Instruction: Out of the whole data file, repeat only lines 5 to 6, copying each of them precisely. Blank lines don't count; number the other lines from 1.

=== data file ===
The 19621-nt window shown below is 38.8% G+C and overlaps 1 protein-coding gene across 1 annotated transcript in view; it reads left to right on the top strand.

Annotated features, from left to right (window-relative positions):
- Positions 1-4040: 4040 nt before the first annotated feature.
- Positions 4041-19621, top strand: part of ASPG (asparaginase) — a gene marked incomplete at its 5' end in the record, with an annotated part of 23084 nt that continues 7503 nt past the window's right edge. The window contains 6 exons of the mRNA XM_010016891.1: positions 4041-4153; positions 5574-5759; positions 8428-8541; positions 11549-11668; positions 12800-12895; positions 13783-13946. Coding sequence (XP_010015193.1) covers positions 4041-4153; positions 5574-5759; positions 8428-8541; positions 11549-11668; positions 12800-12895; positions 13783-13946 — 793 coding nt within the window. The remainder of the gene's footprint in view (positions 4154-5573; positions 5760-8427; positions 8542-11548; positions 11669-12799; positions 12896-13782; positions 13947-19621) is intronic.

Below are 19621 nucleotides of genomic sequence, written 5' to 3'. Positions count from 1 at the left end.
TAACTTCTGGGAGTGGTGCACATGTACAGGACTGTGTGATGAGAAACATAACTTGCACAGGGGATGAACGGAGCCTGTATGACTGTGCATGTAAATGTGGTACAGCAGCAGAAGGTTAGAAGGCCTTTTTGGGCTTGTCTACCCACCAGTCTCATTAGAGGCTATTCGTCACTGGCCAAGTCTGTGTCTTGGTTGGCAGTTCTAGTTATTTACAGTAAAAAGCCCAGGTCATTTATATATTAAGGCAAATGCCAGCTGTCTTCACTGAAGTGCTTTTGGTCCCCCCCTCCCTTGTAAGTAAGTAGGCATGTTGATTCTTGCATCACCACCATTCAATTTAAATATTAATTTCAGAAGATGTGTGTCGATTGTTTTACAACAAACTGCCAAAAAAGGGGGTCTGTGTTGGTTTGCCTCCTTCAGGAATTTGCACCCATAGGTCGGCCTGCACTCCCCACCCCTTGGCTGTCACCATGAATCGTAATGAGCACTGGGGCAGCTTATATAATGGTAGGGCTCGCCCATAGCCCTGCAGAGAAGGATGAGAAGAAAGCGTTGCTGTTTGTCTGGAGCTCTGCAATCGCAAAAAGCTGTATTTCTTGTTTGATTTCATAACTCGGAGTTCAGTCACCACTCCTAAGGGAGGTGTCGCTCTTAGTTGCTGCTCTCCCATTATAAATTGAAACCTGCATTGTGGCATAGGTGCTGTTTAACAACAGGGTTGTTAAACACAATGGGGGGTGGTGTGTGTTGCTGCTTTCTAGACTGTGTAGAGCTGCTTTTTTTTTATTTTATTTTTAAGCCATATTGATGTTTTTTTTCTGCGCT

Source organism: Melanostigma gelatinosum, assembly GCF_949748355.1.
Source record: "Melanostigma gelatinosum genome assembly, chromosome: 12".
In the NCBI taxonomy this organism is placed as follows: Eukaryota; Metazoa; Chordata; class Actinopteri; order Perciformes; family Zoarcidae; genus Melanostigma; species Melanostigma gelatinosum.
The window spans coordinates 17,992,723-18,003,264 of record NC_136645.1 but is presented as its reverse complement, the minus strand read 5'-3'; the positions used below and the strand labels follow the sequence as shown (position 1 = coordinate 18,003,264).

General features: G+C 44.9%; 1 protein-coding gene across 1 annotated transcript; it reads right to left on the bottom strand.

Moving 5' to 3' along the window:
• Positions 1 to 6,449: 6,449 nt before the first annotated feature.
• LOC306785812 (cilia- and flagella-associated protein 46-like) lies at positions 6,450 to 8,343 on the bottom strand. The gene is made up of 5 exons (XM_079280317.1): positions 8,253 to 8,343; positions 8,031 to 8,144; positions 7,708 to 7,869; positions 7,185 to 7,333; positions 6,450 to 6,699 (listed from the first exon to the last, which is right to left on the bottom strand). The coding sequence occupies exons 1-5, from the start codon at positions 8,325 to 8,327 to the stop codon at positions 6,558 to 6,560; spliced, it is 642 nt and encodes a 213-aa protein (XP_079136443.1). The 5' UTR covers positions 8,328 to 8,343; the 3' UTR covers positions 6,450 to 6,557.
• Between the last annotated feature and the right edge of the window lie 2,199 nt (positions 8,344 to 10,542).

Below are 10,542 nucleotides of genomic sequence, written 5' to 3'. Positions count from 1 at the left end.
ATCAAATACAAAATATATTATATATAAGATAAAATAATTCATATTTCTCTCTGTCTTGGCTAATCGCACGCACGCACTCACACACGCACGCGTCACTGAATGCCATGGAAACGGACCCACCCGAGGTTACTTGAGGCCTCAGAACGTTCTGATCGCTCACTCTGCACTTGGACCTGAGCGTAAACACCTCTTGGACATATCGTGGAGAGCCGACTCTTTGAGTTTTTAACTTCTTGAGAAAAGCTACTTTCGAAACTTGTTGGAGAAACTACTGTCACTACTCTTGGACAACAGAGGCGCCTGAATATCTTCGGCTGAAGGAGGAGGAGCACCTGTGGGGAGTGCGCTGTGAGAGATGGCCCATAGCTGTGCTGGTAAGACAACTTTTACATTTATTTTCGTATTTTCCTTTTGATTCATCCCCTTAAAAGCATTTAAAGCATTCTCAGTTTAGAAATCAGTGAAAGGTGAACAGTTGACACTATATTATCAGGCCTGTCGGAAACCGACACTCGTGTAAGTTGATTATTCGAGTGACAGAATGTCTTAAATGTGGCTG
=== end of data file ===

Below are 19621 nucleotides of genomic sequence, written 5' to 3'. Positions count from 1 at the left end.
TAACTTCTGGGAGTGGTGCACATGTACAGGACTGTGTGATGAGAAACATAACTTGCACAGGGGATGAACGGAGCCTGTATGACTGTGCATGTAAATGTGGTACAGCAGCAGAAGGTTAGAAGGCCTTTTTGGGCTTGTCTACCCACCAGTCTCATTAGAGGCTATTCGTCACTGGCCAAGTCTGTGTCTTGGTTGGCAGTTCTAGTTATTTACAGTAAAAAGCCCAGGTCATTTATATATTAAGGCAAATGCCAGCTGTCTTCACTGAAGTGCTTTTGGTCCCCCCCTCCCTTGTAAGTAAGTAGGCATGTTGATTCTTGCATCACCACCATTCAATTTAAATATTAATTTCAGAAGATGTGTGTCGATTGTTTTACAACAAACTGCCAAAAAAGGGGGTCTGTGTTGGTTTGCCTCCTTCAGGAATTTGCACCCATAGGTCGGCCTGCACTCCCCACCCCTTGGCTGTCACCATGAATCGTAATGAGCACTGGGGCAGCTTATATAATGGTAGGGCTCGCCCATAGCCCTGCAGAGAAGGATGAGAAGAAAGCGTTGCTGTTTGTCTGGAGCTCTGCAATCGCAAAAAGCTGTATTTCTTGTTTGATTTCATAACTCGGAGTTCAGTCACCACTCCTAAGGGAGGTGTCGCTCTTAGTTGCTGCTCTCCCATTATAAATTGAAACCTGCATTGTGGCATAGGTGCTGTTTAACAACAGGGTTGTTAAACACAATGGGGGGTGGTGTGTGTTGCTGCTTTCTAGACTGTGTAGAGCTGCTTTTTTTTTATTTTATTTTTAAGCCATATTGATGTTTTTTTTCTGCGCT